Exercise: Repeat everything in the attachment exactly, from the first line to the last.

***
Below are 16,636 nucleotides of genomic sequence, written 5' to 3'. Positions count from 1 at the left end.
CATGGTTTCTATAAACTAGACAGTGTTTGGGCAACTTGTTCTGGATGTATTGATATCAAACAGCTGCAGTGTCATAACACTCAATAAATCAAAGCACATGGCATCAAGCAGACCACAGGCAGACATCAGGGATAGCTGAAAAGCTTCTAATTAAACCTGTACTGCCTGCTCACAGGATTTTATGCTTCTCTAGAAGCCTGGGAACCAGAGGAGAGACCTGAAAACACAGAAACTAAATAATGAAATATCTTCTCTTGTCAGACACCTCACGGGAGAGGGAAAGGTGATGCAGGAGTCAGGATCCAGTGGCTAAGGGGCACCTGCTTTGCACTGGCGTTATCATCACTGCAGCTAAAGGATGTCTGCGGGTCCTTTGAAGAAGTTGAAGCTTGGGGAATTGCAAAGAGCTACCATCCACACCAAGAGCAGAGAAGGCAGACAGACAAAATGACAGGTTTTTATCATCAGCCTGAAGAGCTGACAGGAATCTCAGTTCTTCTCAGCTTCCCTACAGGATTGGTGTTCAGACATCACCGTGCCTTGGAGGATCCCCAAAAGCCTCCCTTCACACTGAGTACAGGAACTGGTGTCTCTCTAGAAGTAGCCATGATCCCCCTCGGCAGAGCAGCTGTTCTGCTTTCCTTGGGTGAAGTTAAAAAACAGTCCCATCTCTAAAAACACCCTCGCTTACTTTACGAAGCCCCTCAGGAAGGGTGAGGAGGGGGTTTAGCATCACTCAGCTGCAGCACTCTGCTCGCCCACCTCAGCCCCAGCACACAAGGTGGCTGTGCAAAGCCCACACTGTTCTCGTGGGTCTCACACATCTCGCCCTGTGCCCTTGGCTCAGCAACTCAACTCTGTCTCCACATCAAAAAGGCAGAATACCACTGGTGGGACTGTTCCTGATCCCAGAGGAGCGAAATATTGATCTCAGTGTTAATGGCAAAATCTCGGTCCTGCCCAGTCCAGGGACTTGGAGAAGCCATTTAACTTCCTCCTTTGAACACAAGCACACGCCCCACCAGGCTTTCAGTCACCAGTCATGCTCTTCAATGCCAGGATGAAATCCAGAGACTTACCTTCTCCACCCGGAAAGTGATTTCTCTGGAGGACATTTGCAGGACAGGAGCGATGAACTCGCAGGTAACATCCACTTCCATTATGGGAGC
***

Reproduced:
Below are 16,636 nucleotides of genomic sequence, written 5' to 3'. Positions count from 1 at the left end.
CATGGTTTCTATAAACTAGACAGTGTTTGGGCAACTTGTTCTGGATGTATTGATATCAAACAGCTGCAGTGTCATAACACTCAATAAATCAAAGCACATGGCATCAAGCAGACCACAGGCAGACATCAGGGATAGCTGAAAAGCTTCTAATTAAACCTGTACTGCCTGCTCACAGGATTTTATGCTTCTCTAGAAGCCTGGGAACCAGAGGAGAGACCTGAAAACACAGAAACTAAATAATGAAATATCTTCTCTTGTCAGACACCTCACGGGAGAGGGAAAGGTGATGCAGGAGTCAGGATCCAGTGGCTAAGGGGCACCTGCTTTGCACTGGCGTTATCATCACTGCAGCTAAAGGATGTCTGCGGGTCCTTTGAAGAAGTTGAAGCTTGGGGAATTGCAAAGAGCTACCATCCACACCAAGAGCAGAGAAGGCAGACAGACAAAATGACAGGTTTTTATCATCAGCCTGAAGAGCTGACAGGAATCTCAGTTCTTCTCAGCTTCCCTACAGGATTGGTGTTCAGACATCACCGTGCCTTGGAGGATCCCCAAAAGCCTCCCTTCACACTGAGTACAGGAACTGGTGTCTCTCTAGAAGTAGCCATGATCCCCCTCGGCAGAGCAGCTGTTCTGCTTTCCTTGGGTGAAGTTAAAAAACAGTCCCATCTCTAAAAACACCCTCGCTTACTTTACGAAGCCCCTCAGGAAGGGTGAGGAGGGGGTTTAGCATCACTCAGCTGCAGCACTCTGCTCGCCCACCTCAGCCCCAGCACACAAGGTGGCTGTGCAAAGCCCACACTGTTCTCGTGGGTCTCACACATCTCGCCCTGTGCCCTTGGCTCAGCAACTCAACTCTGTCTCCACATCAAAAAGGCAGAATACCACTGGTGGGACTGTTCCTGATCCCAGAGGAGCGAAATATTGATCTCAGTGTTAATGGCAAAATCTCGGTCCTGCCCAGTCCAGGGACTTGGAGAAGCCATTTAACTTCCTCCTTTGAACACAAGCACACGCCCCACCAGGCTTTCAGTCACCAGTCATGCTCTTCAATGCCAGGATGAAATCCAGAGACTTACCTTCTCCACCCGGAAAGTGATTTCTCTGGAGGACATTTGCAGGACAGGAGCGATGAACTCGCAGGTAACATCCACTTCCATTATGGGAGC